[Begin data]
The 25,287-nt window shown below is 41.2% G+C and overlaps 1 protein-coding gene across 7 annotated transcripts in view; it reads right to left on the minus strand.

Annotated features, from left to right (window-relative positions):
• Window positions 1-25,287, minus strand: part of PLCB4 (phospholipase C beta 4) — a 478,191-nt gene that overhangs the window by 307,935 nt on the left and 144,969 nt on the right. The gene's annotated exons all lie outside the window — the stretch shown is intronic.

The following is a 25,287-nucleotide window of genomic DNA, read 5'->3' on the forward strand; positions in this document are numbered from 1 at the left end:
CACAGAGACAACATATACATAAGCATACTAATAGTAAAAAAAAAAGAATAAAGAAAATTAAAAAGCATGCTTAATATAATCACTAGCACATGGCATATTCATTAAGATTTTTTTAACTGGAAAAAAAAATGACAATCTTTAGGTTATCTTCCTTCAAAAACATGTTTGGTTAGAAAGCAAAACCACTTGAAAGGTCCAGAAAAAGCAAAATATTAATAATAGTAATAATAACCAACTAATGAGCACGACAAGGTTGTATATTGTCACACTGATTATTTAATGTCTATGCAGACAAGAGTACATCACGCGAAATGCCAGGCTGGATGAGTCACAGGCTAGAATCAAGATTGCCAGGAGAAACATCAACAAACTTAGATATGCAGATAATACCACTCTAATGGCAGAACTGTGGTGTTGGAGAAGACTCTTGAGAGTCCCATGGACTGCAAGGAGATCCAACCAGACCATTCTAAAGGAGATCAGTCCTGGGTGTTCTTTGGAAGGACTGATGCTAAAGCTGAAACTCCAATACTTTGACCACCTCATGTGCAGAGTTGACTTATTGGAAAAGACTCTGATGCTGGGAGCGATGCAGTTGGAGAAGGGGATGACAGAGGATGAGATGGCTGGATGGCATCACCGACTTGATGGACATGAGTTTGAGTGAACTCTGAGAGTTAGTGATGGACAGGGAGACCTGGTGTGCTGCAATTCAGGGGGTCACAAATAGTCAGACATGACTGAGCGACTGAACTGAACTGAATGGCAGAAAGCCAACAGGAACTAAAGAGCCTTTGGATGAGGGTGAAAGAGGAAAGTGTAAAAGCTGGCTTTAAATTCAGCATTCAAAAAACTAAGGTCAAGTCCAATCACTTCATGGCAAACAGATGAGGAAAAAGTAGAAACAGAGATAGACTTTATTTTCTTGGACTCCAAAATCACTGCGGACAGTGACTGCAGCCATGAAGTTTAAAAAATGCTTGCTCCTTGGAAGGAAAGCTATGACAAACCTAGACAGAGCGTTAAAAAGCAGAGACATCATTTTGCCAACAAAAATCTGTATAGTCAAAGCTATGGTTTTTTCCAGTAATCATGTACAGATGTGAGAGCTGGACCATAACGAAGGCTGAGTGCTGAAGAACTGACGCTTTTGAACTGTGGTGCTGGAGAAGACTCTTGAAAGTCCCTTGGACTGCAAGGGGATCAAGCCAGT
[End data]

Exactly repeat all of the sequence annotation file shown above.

The 25,287-nt window shown below is 41.2% G+C and overlaps 1 protein-coding gene across 7 annotated transcripts in view; it reads right to left on the minus strand.

Annotated features, from left to right (window-relative positions):
• Window positions 1-25,287, minus strand: part of PLCB4 (phospholipase C beta 4) — a 478,191-nt gene that overhangs the window by 307,935 nt on the left and 144,969 nt on the right. The gene's annotated exons all lie outside the window — the stretch shown is intronic.

The following is a 25,287-nucleotide window of genomic DNA, read 5'->3' on the forward strand; positions in this document are numbered from 1 at the left end:
CACAGAGACAACATATACATAAGCATACTAATAGTAAAAAAAAAAGAATAAAGAAAATTAAAAAGCATGCTTAATATAATCACTAGCACATGGCATATTCATTAAGATTTTTTTAACTGGAAAAAAAAATGACAATCTTTAGGTTATCTTCCTTCAAAAACATGTTTGGTTAGAAAGCAAAACCACTTGAAAGGTCCAGAAAAAGCAAAATATTAATAATAGTAATAATAACCAACTAATGAGCACGACAAGGTTGTATATTGTCACACTGATTATTTAATGTCTATGCAGACAAGAGTACATCACGCGAAATGCCAGGCTGGATGAGTCACAGGCTAGAATCAAGATTGCCAGGAGAAACATCAACAAACTTAGATATGCAGATAATACCACTCTAATGGCAGAACTGTGGTGTTGGAGAAGACTCTTGAGAGTCCCATGGACTGCAAGGAGATCCAACCAGACCATTCTAAAGGAGATCAGTCCTGGGTGTTCTTTGGAAGGACTGATGCTAAAGCTGAAACTCCAATACTTTGACCACCTCATGTGCAGAGTTGACTTATTGGAAAAGACTCTGATGCTGGGAGCGATGCAGTTGGAGAAGGGGATGACAGAGGATGAGATGGCTGGATGGCATCACCGACTTGATGGACATGAGTTTGAGTGAACTCTGAGAGTTAGTGATGGACAGGGAGACCTGGTGTGCTGCAATTCAGGGGGTCACAAATAGTCAGACATGACTGAGCGACTGAACTGAACTGAATGGCAGAAAGCCAACAGGAACTAAAGAGCCTTTGGATGAGGGTGAAAGAGGAAAGTGTAAAAGCTGGCTTTAAATTCAGCATTCAAAAAACTAAGGTCAAGTCCAATCACTTCATGGCAAACAGATGAGGAAAAAGTAGAAACAGAGATAGACTTTATTTTCTTGGACTCCAAAATCACTGCGGACAGTGACTGCAGCCATGAAGTTTAAAAAATGCTTGCTCCTTGGAAGGAAAGCTATGACAAACCTAGACAGAGCGTTAAAAAGCAGAGACATCATTTTGCCAACAAAAATCTGTATAGTCAAAGCTATGGTTTTTTCCAGTAATCATGTACAGATGTGAGAGCTGGACCATAACGAAGGCTGAGTGCTGAAGAACTGACGCTTTTGAACTGTGGTGCTGGAGAAGACTCTTGAAAGTCCCTTGGACTGCAAGGGGATCAAGCCAGT